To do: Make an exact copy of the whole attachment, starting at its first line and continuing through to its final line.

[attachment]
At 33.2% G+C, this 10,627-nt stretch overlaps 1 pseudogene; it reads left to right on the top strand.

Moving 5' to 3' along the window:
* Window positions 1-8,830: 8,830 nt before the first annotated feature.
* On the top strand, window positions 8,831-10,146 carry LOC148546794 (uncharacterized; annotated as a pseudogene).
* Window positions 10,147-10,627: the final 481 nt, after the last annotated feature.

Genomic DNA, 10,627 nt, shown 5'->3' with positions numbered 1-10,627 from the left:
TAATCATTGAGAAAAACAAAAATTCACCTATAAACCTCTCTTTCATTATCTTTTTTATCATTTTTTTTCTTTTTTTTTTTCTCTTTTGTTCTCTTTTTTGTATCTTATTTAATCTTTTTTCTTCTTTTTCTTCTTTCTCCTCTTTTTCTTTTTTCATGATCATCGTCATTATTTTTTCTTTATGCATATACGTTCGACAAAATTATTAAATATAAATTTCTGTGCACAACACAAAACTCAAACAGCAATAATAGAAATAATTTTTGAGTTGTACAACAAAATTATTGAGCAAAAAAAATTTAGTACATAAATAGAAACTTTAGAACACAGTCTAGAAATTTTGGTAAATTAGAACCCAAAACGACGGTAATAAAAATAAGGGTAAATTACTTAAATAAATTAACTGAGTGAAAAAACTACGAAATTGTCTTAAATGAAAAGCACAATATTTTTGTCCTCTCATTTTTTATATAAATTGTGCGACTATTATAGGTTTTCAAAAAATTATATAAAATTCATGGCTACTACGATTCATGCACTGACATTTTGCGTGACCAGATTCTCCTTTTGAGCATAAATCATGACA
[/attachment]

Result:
At 33.2% G+C, this 10,627-nt stretch overlaps 1 pseudogene; it reads left to right on the top strand.

Moving 5' to 3' along the window:
* Window positions 1-8,830: 8,830 nt before the first annotated feature.
* On the top strand, window positions 8,831-10,146 carry LOC148546794 (uncharacterized; annotated as a pseudogene).
* Window positions 10,147-10,627: the final 481 nt, after the last annotated feature.

Genomic DNA, 10,627 nt, shown 5'->3' with positions numbered 1-10,627 from the left:
TAATCATTGAGAAAAACAAAAATTCACCTATAAACCTCTCTTTCATTATCTTTTTTATCATTTTTTTTCTTTTTTTTTTTCTCTTTTGTTCTCTTTTTTGTATCTTATTTAATCTTTTTTCTTCTTTTTCTTCTTTCTCCTCTTTTTCTTTTTTCATGATCATCGTCATTATTTTTTCTTTATGCATATACGTTCGACAAAATTATTAAATATAAATTTCTGTGCACAACACAAAACTCAAACAGCAATAATAGAAATAATTTTTGAGTTGTACAACAAAATTATTGAGCAAAAAAAATTTAGTACATAAATAGAAACTTTAGAACACAGTCTAGAAATTTTGGTAAATTAGAACCCAAAACGACGGTAATAAAAATAAGGGTAAATTACTTAAATAAATTAACTGAGTGAAAAAACTACGAAATTGTCTTAAATGAAAAGCACAATATTTTTGTCCTCTCATTTTTTATATAAATTGTGCGACTATTATAGGTTTTCAAAAAATTATATAAAATTCATGGCTACTACGATTCATGCACTGACATTTTGCGTGACCAGATTCTCCTTTTGAGCATAAATCATGACA